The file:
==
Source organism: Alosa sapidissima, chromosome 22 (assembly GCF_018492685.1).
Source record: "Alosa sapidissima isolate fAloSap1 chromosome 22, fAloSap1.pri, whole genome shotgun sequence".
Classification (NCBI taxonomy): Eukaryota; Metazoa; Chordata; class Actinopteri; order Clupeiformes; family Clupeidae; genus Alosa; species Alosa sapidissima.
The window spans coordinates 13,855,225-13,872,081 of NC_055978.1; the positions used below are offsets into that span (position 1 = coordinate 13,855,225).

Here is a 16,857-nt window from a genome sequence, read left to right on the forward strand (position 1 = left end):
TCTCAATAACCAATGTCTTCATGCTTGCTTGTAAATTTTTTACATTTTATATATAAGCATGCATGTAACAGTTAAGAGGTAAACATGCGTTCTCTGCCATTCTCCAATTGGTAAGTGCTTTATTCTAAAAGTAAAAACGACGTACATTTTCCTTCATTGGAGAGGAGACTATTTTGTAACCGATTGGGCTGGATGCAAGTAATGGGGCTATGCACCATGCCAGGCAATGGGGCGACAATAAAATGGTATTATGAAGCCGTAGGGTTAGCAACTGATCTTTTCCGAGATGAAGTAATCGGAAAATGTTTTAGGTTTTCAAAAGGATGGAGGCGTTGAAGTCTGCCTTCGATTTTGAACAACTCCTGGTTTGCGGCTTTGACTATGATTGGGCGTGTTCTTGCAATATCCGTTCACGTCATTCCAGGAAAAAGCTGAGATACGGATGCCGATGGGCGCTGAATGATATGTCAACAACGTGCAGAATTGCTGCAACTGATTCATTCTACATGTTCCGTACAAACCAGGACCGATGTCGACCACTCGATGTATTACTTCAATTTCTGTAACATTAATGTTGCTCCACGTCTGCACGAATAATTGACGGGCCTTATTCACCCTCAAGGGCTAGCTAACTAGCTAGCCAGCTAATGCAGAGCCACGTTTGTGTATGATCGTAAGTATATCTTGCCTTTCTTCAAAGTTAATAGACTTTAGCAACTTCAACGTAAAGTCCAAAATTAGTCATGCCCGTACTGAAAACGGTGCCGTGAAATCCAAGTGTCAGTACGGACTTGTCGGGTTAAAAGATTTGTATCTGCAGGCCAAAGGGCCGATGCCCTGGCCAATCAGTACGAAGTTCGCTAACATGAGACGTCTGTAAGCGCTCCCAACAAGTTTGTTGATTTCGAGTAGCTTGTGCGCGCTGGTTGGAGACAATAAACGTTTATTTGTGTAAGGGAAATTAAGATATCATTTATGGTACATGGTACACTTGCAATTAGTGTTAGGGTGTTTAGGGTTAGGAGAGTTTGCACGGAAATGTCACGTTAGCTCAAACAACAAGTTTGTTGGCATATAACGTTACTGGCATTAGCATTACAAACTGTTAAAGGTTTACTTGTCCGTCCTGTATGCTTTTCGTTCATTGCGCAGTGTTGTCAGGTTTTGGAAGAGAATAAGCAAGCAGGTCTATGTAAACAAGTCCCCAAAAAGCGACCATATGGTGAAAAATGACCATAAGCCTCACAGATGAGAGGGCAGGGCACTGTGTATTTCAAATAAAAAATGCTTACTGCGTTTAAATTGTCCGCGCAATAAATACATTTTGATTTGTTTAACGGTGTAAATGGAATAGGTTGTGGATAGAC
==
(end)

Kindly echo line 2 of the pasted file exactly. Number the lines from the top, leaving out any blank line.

Source record: "Alosa sapidissima isolate fAloSap1 chromosome 22, fAloSap1.pri, whole genome shotgun sequence".